As part of their initiative to build a Knowledge Community on Children in India (KCCI), UNICEF sponsors an annual fellowship program that seeks to expand the knowledge base on issues and interventions aimed at women and children in India. UNICEF accepts applications from graduate and post graduate students from India and around the globe. This year, 32 fellows from 7 different countries were chosen to take part in the program. After applying, I was chosen as one of two students to represent the U.S. for this fellowship.

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Giving final presentation on our study to UNICEF officials in Delhi

As part of the fellowship program, UNICEF created teams of students based on areas of academic and professional experience and sent us to various project sites throughout India. The team I was placed with was tasked with evaluating UNICEF’s Community Based Disaster Risk Reduction (CBDRR) program being implementing in the northern state of Bihar.

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Field visit to Dwalakh village in northern Bihar, India

As part of our evaluation we carried out field research in 12 different villages and 12 different schools throughout the state. We carried out interviews and focused group discussions with NGO workers, community members and stakeholders to assess the program’s progress and how the program could be scaled up. The final outcome of the fellowship was a 30 page report on the CBDRR program that included an in-depth program assessment, suggestions for scaling up the program and policy implications.

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Marking the flood level on a raised housing platform during field visit

Sadly, as we were carrying out our fieldwork, a state in North India, Uttarakhand, experienced one of the most devastating landslides to hit the country in the past 200 years. In light of this natural disaster, the program we were evaluating was placed in the national spotlight as a proposed model to reduce the effects of similar disasters in the future and is currently poised to be implemented throughout the country. Because of this disaster event, our supervisor was forced to leave in the middle of our field work to carry out a needs assessment for survivors and we were asked to present our findings to the state team that had been assembled to direct reconstruction. This was an immense honor and led me to realize the importance of the work that my team was doing.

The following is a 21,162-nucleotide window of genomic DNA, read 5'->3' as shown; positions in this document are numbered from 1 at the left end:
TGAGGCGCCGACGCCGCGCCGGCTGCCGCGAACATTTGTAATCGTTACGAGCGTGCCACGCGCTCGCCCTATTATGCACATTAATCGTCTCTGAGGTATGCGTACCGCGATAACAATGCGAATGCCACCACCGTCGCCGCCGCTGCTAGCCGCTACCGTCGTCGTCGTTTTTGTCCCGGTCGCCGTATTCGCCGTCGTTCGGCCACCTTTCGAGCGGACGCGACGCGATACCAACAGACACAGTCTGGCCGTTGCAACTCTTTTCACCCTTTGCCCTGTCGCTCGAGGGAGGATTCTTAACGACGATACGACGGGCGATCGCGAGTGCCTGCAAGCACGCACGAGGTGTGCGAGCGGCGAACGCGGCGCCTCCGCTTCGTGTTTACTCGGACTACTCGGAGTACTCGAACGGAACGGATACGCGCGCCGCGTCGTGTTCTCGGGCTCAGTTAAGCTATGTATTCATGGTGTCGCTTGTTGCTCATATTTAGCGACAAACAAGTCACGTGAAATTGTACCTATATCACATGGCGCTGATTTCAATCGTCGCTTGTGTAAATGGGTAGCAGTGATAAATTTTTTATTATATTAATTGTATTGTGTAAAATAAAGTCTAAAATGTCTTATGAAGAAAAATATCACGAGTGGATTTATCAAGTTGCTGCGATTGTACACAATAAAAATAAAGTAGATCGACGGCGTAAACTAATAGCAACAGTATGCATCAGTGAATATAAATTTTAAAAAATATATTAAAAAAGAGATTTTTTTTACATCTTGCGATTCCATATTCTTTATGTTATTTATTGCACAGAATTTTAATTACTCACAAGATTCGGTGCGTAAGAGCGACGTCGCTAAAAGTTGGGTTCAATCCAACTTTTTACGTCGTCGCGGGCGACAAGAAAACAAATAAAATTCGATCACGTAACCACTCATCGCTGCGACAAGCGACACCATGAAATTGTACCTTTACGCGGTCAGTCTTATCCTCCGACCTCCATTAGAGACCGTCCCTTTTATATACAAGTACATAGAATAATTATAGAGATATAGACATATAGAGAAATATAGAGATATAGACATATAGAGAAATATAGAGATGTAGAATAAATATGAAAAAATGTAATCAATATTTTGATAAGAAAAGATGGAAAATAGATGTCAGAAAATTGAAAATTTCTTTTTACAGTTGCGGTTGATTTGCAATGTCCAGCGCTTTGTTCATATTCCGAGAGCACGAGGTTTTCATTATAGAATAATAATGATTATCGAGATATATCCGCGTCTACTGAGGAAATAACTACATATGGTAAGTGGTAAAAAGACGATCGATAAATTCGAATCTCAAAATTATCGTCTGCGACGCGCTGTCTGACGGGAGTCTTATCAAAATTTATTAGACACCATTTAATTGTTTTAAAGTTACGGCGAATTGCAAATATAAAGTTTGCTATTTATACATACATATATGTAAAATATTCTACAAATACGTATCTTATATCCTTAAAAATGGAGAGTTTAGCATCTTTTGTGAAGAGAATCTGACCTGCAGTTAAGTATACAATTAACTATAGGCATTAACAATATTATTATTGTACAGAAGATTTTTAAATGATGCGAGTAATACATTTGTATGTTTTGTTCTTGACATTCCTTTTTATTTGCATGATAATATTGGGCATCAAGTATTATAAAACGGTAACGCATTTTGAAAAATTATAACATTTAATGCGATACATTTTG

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At UN offices in Patna, Bihar

After returning from fieldwork and finalizing our report, UNICEF administrators were impressed with our analysis of the program and selected our report for publication. The report will be used for internal and external advocacy, and to help bring the CBDRR program to other parts of India where UNICEF operates. UNICEF officials also requested that we give a presentation of our findings to the India country office, the Director of UNICEF in India, and to the National Disaster Management Authority (NDMA) of India. This was a great honor and it was a hopeful to see that our policy recommendations were given recognition by members of the national government. Members of our evaluation team recently received work that the NDMA has chosen to pilot the CBDRR program in partnership with UNICEF in three new states in India and has implemented two of our policy recommendations for the program.

As the fellowship came to a close, all fellows were asked to prepare a story of our most significant experience of change. I had come to realize many things about myself throughout the summer and this story offered me a great opportunity to process and document much of the change I had experienced. As a westerner working in India, the weight of my privilege often caused me to speculate on the role I could play in working towards positive change in India. However, throughout my experience I continued to build close relationships with those I lived with and the families I met during our visits to disaster effected villages. This experience illustrated the strength of human connection in overcoming barriers and obstacles and revealed appropriate ways in which I could work towards positive change in a country that was not my own.

These stories of change were compiled and reviewed by the UNICEF country office to better understand our experience. Of great personal honor, my story was selected by UNICEF officers for publication on their website and I was asked to give a reading of the story to UNCEF officials at the closing workshop for the fellowship program.

As I return to the United States and settle back into life in my home country, I continue to realize the totality of this experience and I know it is one I will carry with me for the rest of my life. This experience has helped me to realize what I am capable of, both as an individual and as a social worker. This experience has caused me to expand my conceptualization of the social work profession and has allowed me to see the important role that social workers can play in international development efforts. As I move forward from this experience I plan to advocate for further integration of social workers within international development efforts and for the expansion of international content in social work curriculum.